Also, Warr suggests that in many jobs declining abilities can be compensated for by other factors, such as more experience, more knowledge, taking more time to complete demanding duties, and so forth. Further, there is little evidence that the type of job in question moderates or makes a difference in the size of the job performance– age relationship (McEvoy and Cascio). Thus it is possible that in many jobs, a decline in abilities can be offset by experience and knowledge.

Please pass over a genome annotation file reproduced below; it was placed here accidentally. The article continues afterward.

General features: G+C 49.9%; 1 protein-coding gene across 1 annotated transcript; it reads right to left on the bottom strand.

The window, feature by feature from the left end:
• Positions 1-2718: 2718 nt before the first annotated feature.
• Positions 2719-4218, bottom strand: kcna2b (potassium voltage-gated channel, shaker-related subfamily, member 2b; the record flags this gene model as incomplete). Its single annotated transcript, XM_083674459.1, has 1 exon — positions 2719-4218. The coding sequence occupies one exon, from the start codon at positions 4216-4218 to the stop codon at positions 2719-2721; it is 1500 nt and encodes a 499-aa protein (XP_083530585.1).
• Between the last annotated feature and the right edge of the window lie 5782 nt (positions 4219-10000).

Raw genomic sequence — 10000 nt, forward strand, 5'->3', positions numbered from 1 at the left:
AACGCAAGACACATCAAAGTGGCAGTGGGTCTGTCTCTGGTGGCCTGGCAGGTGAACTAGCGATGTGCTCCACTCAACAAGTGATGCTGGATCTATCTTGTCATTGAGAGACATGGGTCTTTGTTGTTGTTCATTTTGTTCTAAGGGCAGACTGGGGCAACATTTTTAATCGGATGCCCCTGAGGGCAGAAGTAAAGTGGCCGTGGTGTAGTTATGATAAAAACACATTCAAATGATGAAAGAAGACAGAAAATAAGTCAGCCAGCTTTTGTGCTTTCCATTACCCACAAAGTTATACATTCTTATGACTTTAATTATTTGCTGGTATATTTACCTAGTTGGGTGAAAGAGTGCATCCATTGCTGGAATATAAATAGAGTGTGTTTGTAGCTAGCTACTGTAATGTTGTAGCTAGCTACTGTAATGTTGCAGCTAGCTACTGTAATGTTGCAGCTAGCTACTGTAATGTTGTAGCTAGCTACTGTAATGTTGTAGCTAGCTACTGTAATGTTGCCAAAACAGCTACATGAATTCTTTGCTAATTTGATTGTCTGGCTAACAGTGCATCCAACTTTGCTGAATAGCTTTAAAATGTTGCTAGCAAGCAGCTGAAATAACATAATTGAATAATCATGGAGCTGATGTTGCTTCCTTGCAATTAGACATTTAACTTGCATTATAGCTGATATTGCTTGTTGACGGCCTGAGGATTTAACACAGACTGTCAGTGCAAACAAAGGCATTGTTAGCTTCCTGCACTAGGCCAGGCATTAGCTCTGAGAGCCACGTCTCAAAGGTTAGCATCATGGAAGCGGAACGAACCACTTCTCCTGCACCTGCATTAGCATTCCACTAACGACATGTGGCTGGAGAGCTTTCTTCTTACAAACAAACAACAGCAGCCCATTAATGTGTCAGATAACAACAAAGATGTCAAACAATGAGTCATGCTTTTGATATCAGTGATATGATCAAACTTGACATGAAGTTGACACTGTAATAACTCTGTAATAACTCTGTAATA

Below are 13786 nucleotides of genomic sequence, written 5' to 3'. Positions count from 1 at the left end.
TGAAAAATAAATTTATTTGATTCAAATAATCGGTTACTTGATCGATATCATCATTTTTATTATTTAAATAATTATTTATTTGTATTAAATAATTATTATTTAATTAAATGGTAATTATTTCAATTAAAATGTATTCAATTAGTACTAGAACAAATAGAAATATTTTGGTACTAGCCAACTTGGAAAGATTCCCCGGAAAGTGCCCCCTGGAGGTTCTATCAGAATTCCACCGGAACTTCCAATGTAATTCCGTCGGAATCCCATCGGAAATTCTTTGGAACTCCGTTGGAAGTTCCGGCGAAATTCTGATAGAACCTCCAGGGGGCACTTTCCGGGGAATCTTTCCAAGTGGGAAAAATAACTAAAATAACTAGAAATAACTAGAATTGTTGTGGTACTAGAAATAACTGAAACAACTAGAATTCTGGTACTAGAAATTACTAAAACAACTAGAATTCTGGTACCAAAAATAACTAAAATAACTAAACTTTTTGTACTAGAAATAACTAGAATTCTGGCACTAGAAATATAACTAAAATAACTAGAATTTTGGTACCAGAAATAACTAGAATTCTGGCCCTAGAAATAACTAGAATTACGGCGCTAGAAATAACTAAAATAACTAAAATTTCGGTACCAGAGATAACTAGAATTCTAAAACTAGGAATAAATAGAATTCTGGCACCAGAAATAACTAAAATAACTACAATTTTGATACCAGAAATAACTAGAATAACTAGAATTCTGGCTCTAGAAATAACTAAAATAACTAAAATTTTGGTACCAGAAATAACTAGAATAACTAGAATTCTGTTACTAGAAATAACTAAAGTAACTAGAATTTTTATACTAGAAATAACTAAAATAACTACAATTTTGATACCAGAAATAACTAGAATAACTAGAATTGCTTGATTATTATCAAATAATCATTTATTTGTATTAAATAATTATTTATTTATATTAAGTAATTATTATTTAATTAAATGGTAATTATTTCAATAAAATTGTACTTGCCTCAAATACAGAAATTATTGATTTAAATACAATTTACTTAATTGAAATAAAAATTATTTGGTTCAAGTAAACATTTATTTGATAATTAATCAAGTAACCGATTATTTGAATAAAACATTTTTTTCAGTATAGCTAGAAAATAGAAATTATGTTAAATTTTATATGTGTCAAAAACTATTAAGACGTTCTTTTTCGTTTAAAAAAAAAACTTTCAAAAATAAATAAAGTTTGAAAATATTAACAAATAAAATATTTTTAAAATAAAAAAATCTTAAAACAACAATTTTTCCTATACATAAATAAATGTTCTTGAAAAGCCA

However, this does not address the question of whether two workers of equal experience and unequal ages will perform similarly. That is, although age may be associated with experience in many settings, it may not be in all settings. Less research has addressed the question of whether an older worker and a younger one assigned to a brand-new job at the same time will perform similarly. In fact, much of the cumulative research done on the age–job performance relationship has not controlled for differences in experience across age. Thus the effects of age on performance by workers of equal experience but unequal age is not as well researched as the overall question of whether there is a general association between age and job performance. This is an important question because the nature of work has been changing, with an increasing number of workers being called upon to learn continuously, often changing career lines for various reasons (Hall and Mirvis). Increasingly the idea of someone working on the same job from age twenty-five through age sixty may be unlikely (Greller and Stroh). This raises the question of whether job experience can accumulate and have the same compensatory effects if workers are continuously facing changing circumstances.